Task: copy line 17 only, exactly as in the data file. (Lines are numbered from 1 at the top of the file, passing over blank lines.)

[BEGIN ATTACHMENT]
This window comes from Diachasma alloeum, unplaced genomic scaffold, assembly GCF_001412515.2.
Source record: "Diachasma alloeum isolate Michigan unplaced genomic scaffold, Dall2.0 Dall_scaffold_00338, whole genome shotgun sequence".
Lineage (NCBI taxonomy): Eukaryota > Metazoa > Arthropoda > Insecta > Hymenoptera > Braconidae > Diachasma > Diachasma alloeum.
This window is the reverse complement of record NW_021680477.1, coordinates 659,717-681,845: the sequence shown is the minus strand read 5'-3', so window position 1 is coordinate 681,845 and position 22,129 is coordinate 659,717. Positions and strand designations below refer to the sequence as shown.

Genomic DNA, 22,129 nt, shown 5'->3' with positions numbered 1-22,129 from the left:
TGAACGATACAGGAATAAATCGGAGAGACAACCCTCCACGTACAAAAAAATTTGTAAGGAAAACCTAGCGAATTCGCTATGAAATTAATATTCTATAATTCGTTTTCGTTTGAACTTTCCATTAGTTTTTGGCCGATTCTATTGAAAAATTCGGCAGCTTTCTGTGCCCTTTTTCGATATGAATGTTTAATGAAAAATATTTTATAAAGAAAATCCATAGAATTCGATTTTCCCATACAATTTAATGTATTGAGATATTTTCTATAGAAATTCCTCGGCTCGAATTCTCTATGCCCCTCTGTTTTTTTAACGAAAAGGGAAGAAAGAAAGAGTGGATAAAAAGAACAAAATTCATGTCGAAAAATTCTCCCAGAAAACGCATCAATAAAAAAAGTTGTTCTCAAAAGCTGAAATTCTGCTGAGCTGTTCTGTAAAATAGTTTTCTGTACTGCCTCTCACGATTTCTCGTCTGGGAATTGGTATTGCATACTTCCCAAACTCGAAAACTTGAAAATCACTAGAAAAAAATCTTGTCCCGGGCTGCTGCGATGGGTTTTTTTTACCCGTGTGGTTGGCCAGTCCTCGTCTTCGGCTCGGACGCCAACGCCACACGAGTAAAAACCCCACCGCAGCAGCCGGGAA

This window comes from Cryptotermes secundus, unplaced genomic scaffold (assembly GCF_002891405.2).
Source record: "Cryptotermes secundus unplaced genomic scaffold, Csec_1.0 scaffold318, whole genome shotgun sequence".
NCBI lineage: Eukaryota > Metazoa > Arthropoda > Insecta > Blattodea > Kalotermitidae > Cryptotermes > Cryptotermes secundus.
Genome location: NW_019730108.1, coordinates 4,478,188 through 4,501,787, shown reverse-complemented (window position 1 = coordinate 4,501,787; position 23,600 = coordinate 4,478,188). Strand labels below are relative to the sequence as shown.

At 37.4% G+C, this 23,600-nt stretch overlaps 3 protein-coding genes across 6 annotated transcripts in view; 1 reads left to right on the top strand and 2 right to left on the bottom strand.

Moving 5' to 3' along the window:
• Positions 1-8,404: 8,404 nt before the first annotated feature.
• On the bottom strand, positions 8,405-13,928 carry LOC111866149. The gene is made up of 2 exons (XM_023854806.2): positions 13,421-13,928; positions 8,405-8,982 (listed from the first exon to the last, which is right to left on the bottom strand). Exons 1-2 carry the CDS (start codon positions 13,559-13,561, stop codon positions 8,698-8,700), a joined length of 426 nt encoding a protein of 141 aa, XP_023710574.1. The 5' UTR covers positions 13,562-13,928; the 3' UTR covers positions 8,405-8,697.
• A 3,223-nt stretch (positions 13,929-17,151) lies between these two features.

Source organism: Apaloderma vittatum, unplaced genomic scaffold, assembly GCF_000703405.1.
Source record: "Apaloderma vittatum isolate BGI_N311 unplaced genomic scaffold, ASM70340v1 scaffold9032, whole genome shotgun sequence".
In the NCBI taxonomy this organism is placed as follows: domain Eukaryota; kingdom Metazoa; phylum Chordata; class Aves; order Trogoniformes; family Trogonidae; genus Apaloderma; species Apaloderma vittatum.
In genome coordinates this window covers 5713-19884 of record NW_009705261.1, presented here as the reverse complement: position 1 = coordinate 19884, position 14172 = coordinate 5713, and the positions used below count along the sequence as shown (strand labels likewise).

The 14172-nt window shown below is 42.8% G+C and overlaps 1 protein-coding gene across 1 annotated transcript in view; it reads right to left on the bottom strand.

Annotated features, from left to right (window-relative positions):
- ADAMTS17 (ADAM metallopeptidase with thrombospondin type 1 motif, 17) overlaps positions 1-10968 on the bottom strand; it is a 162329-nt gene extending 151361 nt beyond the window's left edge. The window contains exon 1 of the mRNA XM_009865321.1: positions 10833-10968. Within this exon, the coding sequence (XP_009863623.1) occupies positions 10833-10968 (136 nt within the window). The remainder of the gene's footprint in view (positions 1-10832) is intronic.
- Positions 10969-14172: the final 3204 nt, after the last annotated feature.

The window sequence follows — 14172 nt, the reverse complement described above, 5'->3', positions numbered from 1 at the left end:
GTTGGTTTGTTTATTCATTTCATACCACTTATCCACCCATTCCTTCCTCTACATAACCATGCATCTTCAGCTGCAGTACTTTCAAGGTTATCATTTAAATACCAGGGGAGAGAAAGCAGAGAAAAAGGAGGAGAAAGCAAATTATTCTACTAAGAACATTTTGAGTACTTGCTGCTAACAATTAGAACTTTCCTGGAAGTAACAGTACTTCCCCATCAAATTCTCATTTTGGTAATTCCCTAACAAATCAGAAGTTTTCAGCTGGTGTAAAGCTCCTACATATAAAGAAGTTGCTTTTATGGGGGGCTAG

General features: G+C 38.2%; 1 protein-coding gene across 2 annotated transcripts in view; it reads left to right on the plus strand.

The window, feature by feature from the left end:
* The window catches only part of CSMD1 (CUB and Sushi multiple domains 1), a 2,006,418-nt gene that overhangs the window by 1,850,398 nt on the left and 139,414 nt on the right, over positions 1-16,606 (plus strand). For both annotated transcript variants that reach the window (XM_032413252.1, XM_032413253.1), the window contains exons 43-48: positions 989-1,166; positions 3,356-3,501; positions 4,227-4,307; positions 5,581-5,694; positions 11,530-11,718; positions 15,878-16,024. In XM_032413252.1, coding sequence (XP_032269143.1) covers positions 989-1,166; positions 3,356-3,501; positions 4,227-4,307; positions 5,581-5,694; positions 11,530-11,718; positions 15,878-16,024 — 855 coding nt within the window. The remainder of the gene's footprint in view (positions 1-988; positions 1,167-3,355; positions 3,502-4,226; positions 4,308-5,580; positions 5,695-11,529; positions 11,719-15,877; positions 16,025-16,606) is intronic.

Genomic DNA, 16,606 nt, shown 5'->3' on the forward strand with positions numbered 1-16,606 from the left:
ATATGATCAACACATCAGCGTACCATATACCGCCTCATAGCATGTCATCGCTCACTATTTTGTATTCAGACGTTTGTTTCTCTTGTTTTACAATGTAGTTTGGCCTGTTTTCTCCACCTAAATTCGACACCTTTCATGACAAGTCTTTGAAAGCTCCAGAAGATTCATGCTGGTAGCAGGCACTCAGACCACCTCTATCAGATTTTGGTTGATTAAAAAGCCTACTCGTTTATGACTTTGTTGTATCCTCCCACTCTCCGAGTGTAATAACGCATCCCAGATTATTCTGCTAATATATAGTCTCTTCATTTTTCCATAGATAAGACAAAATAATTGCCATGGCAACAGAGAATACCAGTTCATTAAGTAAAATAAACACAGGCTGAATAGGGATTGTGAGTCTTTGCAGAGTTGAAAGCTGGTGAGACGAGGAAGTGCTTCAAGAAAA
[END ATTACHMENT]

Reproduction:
Source record: "Apaloderma vittatum isolate BGI_N311 unplaced genomic scaffold, ASM70340v1 scaffold9032, whole genome shotgun sequence".